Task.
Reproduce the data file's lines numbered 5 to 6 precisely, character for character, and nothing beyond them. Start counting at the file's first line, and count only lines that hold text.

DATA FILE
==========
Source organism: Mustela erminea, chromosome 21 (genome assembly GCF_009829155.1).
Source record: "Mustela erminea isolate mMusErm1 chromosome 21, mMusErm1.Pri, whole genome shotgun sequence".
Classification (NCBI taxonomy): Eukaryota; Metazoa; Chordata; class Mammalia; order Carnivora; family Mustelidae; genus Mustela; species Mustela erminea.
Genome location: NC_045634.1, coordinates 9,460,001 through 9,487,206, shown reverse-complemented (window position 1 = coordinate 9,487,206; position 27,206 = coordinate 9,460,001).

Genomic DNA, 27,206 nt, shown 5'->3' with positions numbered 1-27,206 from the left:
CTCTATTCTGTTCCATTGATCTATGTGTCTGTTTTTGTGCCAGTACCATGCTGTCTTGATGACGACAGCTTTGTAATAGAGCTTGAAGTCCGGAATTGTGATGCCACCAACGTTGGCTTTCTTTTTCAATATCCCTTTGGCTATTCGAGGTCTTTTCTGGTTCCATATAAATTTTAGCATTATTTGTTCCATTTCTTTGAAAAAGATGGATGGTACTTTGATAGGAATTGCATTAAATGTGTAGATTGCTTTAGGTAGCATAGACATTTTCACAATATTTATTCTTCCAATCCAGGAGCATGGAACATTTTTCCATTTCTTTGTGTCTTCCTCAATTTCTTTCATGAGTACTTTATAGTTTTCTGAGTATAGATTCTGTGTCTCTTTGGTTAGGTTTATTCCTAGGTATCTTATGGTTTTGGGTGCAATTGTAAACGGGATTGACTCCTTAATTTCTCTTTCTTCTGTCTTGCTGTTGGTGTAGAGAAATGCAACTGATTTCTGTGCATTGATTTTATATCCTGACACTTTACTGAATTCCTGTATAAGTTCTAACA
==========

Genomic DNA, 27,206 nt, shown 5'->3' with positions numbered 1-27,206 from the left:
CTCTATTCTGTTCCATTGATCTATGTGTCTGTTTTTGTGCCAGTACCATGCTGTCTTGATGACGACAGCTTTGTAATAGAGCTTGAAGTCCGGAATTGTGATGCCACCAACGTTGGCTTTCTTTTTCAATATCCCTTTGGCTATTCGAGGTCTTTTCTGGTTCCATATAAATTTTAGCATTATTTGTTCCATTTCTTTGAAAAAGATGGATGGTACTTTGATAGGAATTGCATTAAATGTGTAGATTGCTTTAGGTAGCATAGACATTTTCACAATATTTATTCTTCCAATCCAGGAGCATGGAACATTTTTCCATTTCTTTGTGTCTTCCTCAATTTCTTTCATGAGTACTTTATAGTTTTCTGAGTATAGATTCTGTGTCTCTTTGGTTAGGTTTATTCCTAGGTATCTTATGGTTTTGGGTGCAATTGTAAACGGGATTGACTCCTTAATTTCTCTTTCTTCTGTCTTGCTGTTGGTGTAGAGAAATGCAACTGATTTCTGTGCATTGATTTTATATCCTGACACTTTACTGAATTCCTGTATAAGTTCTAACA